Small ads on Imgur covered server fees and the occasional pizza through graduation. Schaaf shrugged off job offers from Facebook and Google to move home and run Imgur out of his bedroom. By 2010 Schaaf was making enough to rent an apartment and hire Matt Strader (an M.B.A. student whom Schaaf met through an Ohio University investment fund) to focus on the business side. In 2011, with Imgur getting 30 million monthly uniques, Schaaf and Strader (now Imgur’s COO) moved to San Francisco and hired four employees.

That number has grown to 45 since the $40 million venture round last spring. Schaaf says he’ll hit 90 employees by the end of the year as Imgur attracts a more mainstream audience through its new iOS app, launched in March.

Plans are afoot to jump to Web-connected TVs.

Says Andreessen Horowitz’s Lars Dalgaard: “This is amazing content that is not being seen by even a percent of the people who’d be elated and ecstatic if they knew it existed.”

The bulk of Imgur’s revenue today comes from the single ad on each page. To fuel more growth, Imgur is building an in-house agency that will create and publish branded images, so-called native ads, designed for viral sharing. Schaaf says these ads will mesh with the style and tastes of the site. Test campaigns for films and games (Grand Theft Auto V) were a hit with users, with some ads getting liked and shared by an average of 4% of the audience. Imgur must tread lightly. Online clans, especially those emboldened by their anonymity, can protest viciously about commercials in their feeds. “The most valuable thing about Imgur is the community,” says Schaaf. “Only we can take the community away.”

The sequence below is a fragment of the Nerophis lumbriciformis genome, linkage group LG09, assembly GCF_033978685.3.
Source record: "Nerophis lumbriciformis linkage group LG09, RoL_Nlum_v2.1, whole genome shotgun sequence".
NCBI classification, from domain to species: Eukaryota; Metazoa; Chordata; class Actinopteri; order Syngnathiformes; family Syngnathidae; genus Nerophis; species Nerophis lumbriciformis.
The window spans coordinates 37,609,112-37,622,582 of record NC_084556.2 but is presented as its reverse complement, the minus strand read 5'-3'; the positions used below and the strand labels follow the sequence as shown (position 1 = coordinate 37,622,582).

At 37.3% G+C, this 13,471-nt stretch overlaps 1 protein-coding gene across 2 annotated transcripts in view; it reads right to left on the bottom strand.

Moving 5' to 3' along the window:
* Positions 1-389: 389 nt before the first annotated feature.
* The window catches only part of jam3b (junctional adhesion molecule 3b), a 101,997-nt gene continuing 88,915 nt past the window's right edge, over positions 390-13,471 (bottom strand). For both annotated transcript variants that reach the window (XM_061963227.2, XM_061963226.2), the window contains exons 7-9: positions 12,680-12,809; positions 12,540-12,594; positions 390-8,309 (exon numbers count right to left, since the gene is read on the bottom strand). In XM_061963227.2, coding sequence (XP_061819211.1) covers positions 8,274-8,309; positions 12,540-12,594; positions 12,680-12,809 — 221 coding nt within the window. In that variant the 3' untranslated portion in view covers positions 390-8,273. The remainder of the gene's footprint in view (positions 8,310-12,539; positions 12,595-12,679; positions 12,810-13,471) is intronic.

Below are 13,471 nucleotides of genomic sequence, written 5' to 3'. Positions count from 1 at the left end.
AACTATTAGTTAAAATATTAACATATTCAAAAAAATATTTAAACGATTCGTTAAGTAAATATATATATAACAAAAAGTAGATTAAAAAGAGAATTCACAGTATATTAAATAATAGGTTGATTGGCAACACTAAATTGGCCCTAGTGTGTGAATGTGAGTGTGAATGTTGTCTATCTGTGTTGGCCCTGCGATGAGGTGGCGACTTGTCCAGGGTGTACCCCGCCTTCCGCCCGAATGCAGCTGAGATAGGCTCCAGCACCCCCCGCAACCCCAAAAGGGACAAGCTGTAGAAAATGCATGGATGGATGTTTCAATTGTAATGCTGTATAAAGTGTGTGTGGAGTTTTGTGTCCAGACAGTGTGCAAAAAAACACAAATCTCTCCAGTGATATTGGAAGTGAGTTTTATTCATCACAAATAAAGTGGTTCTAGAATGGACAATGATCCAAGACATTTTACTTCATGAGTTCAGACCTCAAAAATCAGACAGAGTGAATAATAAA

Where The Medium’s The Topic And The Topic is Topical



UJ, 4IR, and the CloudebateTM concept

UJ is the University of Johannesburg. 4IR is the Fourth Industrial Revolution. CloudebateTM? Well – it’s a place where really interesting questions are asked, such as: is the academic thesis a thing of the past? Have books outlived their physical form? Are we witnessing the demise of childhood? Will eye-tracking, sip and puff, or exoskeletons lead to true equality of opportunity? Will society change Africa? Will Africa help change society? Will education teach our children what they really need to know? And if so, how?

As 4IR sweeps the world, sending many preconceptions, predilections, and presuppositions tumbling as it goes, UJ sees the asking of questions like these as a fundamental response. And it’s responding because, since 2013, when it first embarked on its strategy of global excellence and stature, the university saw a clear need to take the lead in exploring the applications, implications and potential of 4IR. What’s more, it saw a need to do this not just as part of its positioning as a thought-leader on the continent, but as part of making a proactive and positive contribution towards African society, education and enablement.

A vision of width, a platform of depth

It’s a significant vision, and as part realising it, UJ has been investigating new and challenging ways, not just of identifying the issues at stake, but of presenting them in depth. It sought a way that would bring medium and content, idea and action, debate and initiative, together on one unique platform.

And that unique platform, one that UJ has not only created, but given a unique name to as well, is the CloudebateTM

The CloudebateTM

The CloudebateTM has essentially taken the traditional debate/panel discussion and reimagined it, placing it firmly within the realm of its own 4IR scope, and using the latest live-streaming technology. It is the place where 4IR ideas that have been identified as relevant, meaningful, challenging and thought-provoking are placed before an expert panel as well as an online audience who are invited to participate in real time, online, in a very 4IR way, in the discussion, analysis and dissection.